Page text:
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sangawarabuki@V
CATEGORY:@architecture / roofing tiles
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Also called jigawara n because it is a base tile; and kanryakugawara ȗ because it combines a broad concave tile *hiragawara and a semi-cylindrical convex tile *marugawara ۊ, into one tile. It is sometimes called kumodomegawara _~. A pantile. The tile is square but undulates from concave to convex. Because it combines two tiles *sangawara V is quicker to produce, lighter weight and easier to lay. In order to distinguish sangawarabuki from the traditional tile roofing composed of separate broad, concave tiles hiragawara, and semi-cylindrical convex tiles marugawara, the term *hongawarabuki { meaning formal tile roofing was invented. It is believed that Nishimura Gorobee ܘYq, (later called Hanbee q) first thought to combine the two tiles in 1674. They were originally used on temple roofs and later on residences and other types of buildings. Initially, the part replacing the marugawara, called the san V, was large and the concave part replacing the ordinary hiragawara, called the valley *tani J was deep. Gradually, they became uniform and the curves more gentle making them easier to use and to secure. In traditional architecture the sizes of tiles were referred to as shikuban l㔻 (about 49 tiles), gorokuban ܘZ (about 56 tiles), and rokushiban Zl (about 64 tiles). The numbers indicate how many tiles were needed to cover a 3.3 sq.m (one tsubo ). Using system, this a tile setter would know immediately how many tiles were needed to cover the entire roof. These tiles usually curve so that the rounded part san is on the right side when facing the tile, but there are cases where the san is reversed and placed on the left side. When they were used for eave-end tiles *nokigawara , the sangawarabuki's san and valley both usually have decorative pendants *gatou , circular on the end of the part corresponding to the marugawara and long, curved, concave shaped one corresponding to the hiragawara. Traditionally, arabesque patterns *karakusamon found on the broad concave eave-end tile were applied to the eave-end valley of pantiles, and a comma pattern *tomoemon b was most frequently used on pendant of the san. If the pendants are undecorated, the combined tile as called manjuu nokigawara \.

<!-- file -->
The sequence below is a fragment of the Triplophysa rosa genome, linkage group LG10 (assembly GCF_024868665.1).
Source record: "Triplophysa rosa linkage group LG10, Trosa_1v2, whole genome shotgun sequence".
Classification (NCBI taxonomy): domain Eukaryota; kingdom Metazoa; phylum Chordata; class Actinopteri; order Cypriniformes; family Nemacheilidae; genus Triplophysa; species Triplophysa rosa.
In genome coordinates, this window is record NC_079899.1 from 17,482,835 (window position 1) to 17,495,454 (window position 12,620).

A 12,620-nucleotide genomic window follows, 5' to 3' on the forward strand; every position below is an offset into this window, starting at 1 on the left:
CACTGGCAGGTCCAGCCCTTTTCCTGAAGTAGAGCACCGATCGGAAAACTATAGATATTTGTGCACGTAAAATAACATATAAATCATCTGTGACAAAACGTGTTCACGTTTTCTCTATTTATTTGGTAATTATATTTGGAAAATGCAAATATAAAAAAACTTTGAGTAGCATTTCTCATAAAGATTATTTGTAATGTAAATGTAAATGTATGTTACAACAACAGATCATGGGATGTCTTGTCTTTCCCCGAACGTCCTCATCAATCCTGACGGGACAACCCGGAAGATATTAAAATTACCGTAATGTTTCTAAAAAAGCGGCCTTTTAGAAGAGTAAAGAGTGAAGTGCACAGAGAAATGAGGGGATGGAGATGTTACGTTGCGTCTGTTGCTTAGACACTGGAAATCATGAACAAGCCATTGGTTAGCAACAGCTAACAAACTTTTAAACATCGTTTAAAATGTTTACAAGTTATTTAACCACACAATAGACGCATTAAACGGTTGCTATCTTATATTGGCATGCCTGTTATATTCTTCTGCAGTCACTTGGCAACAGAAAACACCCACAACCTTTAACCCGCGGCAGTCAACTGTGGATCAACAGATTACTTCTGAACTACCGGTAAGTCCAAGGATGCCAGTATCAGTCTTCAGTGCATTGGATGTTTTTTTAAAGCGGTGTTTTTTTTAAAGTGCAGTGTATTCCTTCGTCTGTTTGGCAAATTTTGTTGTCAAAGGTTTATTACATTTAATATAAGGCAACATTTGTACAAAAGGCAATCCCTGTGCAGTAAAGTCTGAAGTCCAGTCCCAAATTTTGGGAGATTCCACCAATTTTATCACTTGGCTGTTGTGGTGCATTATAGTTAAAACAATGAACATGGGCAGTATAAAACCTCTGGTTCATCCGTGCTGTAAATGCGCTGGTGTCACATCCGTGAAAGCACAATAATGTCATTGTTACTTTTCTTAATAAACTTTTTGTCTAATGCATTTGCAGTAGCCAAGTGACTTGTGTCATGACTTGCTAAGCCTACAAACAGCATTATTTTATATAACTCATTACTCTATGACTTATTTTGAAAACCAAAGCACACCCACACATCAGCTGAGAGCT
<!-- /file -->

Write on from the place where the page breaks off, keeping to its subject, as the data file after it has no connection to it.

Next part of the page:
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Hongakuji {o (Kanagawa)

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